Among the persons with UI, 20.5% reported UUI. SUI was reported by 48.8% and MUI by 23.7%. Leaking when sleeping was reported by 1.8%, 8.6% reported leakage after voiding (78.9% of these were women) and 5.5% leaked without a reason. Leaking all the time was reported by 1%, indicating continuous incontinence.
The responders were asked “How much does your urine leakage bother your daily life?” and was given the VAS from 0 to 10, where 13.3% answered 0 (not at all), 49% answered mild (1, 2 or 3), 26.7% answered moderate (4, 5, 6 or 7) and 10.9% answered to a severe degree (8, 9 or 10). Totally, 37.6% answered that their UI bothers them to a moderate to severe degree.
Urinary incontinence and work capacity
Among the responders who reported UI, 22% experienced that their night sleep was interrupted due to UI. Of these, 40.5% reported interrupted night sleep seven days a week.
The interrupted night-sleep-group did not differ from the other groups on work-related parameters.
Among the responders who experienced UI, 4.5% answered “strongly agree” or “agree” to the statement “I try as much as possible to avoid physically demanding tasks”. Responders were asked to elaborate, and citations are presented in Table 2.
Sick leave and retirement plans
To the question “Have you ever reported sick because of your incontinence?” 1.5% answered yes. To the question about retirement, 0.5% answered that their UI affects their retirement plans.
Influence on working life
Using a VAS, 53.9% did not feel that their reported UI affected their working life at all, 33.4% answered that they felt affection to a mild degree. Moderate influence was reported by 10.5%, and 3.9% answered that UI severely influenced their working life. Overall, 14.1% of persons with UI reported that the condition disturbed their working life in a moderate to severe degree.
To the question about how much UI caused worries in relation to work, 47.9% answered not at all, 33.5% answered to a mild degree, 12.9% answered to a moderate degree and 5.6% to a severe degree. In relation to work, 18.5% worried about their UI in a moderate to severe degree.
Responders were asked to elaborate and mentioned the fear of an accident at work, being afraid of odours, general embarrassment and worries about difficulties with toilet access.
Among a group of municipal employees geographically distributed all over Denmark, this study showed that UI influences work capacity and work-related quality of life.
Unfortunately, UI is a so common disorder that many incontinent persons believe that UI is just a natural and unavoidable part of getting older . However, UI is well-known to pose a significant threat to health-related quality of life . With this study, we have shown that UI also affected the work capacity, which places an additional burden on the incontinent person and on the social economy.
Prevalence and bother
Among Danish municipal employees, 26.4% suffer from UI symptoms. Interrupted night sleep may be one of several reasons that 1.5% of the persons with UI reported sick due to their UI. As many as 22% reported interrupted night sleep due to UI, which has both a direct and an indirect impact on work capacity and sick leave and is associated with impaired cognitive performance and reduced energy [17, 18]. Furthermore, we know that the interrupted night-sleep group did not otherwise differ from the other respondents. The part of responders with UI who did not need to report sick but still had worries about their UI in relation to work in a moderate to severe degree (18.5%) reported avoiding physical tasks such as active playing with kids, heavy person lifting, active course days or activities far away from toilets, but also experienced daily worries about odours, toilet access and accidents.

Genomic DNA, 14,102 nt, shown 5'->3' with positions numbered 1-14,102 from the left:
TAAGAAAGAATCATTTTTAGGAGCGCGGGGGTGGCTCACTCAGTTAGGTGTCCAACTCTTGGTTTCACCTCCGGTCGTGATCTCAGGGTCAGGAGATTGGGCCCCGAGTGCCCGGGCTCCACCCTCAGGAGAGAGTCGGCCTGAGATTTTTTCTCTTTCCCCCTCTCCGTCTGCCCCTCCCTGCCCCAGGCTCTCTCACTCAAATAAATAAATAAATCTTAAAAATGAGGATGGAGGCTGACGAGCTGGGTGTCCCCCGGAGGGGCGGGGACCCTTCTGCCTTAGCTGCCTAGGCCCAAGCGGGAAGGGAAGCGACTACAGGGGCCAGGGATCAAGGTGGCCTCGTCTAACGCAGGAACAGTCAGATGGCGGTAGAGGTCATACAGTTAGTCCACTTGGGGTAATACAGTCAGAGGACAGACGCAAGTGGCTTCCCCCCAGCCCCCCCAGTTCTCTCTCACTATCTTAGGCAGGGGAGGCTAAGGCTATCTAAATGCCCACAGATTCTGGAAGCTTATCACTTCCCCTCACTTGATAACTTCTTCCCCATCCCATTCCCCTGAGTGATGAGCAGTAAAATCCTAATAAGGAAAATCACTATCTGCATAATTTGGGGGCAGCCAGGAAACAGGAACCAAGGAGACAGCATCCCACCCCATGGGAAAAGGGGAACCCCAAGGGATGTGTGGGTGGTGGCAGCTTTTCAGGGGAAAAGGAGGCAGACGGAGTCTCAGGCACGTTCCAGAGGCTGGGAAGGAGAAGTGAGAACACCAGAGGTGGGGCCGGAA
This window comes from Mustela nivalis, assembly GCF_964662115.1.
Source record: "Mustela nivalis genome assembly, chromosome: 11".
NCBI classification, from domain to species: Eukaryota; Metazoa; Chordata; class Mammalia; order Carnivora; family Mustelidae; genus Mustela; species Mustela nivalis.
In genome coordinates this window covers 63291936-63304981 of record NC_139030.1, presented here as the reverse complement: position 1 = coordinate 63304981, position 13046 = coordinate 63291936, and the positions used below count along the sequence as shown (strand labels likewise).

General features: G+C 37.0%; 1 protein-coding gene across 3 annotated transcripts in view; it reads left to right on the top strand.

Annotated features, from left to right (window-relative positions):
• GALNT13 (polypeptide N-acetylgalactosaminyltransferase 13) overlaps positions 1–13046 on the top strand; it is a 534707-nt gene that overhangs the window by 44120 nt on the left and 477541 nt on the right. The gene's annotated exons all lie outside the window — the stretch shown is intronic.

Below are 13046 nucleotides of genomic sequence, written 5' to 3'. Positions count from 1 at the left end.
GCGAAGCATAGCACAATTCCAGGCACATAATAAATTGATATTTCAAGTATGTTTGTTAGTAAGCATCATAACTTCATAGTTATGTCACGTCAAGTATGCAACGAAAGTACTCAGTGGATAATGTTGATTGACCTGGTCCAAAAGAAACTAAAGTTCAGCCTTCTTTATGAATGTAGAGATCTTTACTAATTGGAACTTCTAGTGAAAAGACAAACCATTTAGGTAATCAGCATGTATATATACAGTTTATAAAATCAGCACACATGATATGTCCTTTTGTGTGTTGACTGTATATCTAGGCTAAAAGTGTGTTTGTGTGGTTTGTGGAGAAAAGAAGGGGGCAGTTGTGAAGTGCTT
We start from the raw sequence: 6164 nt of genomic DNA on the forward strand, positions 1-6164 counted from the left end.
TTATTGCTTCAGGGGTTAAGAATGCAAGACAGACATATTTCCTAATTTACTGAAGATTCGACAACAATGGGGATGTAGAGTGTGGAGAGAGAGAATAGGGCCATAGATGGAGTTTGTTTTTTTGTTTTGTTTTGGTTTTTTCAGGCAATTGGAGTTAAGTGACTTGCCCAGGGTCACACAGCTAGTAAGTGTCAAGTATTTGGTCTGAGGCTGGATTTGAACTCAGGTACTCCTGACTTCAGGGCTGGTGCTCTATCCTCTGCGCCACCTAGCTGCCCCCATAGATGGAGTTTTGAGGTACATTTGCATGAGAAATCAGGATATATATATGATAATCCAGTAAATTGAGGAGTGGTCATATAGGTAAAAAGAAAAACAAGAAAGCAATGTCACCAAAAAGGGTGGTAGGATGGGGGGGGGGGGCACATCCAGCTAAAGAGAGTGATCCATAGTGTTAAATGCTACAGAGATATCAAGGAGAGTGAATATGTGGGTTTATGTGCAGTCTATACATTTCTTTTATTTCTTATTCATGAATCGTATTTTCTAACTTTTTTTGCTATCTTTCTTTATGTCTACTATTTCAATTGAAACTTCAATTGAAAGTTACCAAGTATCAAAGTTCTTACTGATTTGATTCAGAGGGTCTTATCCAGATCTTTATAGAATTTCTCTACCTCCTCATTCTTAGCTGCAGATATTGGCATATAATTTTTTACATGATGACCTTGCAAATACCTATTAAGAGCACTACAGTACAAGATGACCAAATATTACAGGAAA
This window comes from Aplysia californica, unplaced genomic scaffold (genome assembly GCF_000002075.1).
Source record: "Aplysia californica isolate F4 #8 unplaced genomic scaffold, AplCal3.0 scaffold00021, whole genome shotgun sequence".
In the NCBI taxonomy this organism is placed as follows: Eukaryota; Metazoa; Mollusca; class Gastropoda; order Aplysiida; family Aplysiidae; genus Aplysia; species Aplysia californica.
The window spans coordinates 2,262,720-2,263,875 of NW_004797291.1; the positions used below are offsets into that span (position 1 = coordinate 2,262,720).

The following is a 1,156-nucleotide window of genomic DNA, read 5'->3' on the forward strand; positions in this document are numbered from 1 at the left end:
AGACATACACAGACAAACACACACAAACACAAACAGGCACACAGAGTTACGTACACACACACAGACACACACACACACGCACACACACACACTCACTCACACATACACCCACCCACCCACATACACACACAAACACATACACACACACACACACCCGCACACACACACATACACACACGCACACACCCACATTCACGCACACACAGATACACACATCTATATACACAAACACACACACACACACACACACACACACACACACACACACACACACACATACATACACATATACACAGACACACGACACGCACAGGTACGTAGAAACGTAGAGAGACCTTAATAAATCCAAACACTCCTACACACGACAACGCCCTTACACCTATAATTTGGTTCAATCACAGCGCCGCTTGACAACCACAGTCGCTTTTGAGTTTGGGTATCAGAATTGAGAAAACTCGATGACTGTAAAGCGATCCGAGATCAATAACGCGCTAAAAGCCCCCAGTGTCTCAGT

Limiting fluid intake was mentioned as a UI management strategy by several of the participants, which might carry a risk of dehydration. The present study demonstrated various causes for not seeking help when suffering from UI such as a poor level of information about UI in the Danish population. Additionally, some of the responses showed that urine leakage is not perceived as being urinary incontinent, and still others did not know that they can get help when suffering from UI. These findings suggest that informational efforts about UI are highly relevant.
Furthermore, responders suggested focussing on pelvic floor muscle training (PFMT). In this study, a large proportion of the incontinent participants reported light degrees of UI. “The light symptoms” group is a highly relevant group for conservative management such as PFMT to avoid an increase in UI with age or to reduce their current symptoms [19, 20].
In the present study, possible challenges in relation to work life for urinary incontinent persons were identified. Hopefully, this mapping can lead to focus, information and prevention to improve health- and work-related quality of life. We suggest focussing on UI at an early age (e.g. in relation to pregnancy and postpartum) to enable prevention as soon as possible, including information on PFMT, optimal drinking and voiding habits. We encourage publishing information to minimise the taboo and raise awareness of the different levels of help-seeking possibilities (e.g. the general practitioner, a physiotherapist specialising in urological issues or a gynaecological/urological specialist). We advise easy access to toilets at workplaces and in public spaces as this is important for all citizens but especially for the quality of life of urinary incontinent citizens.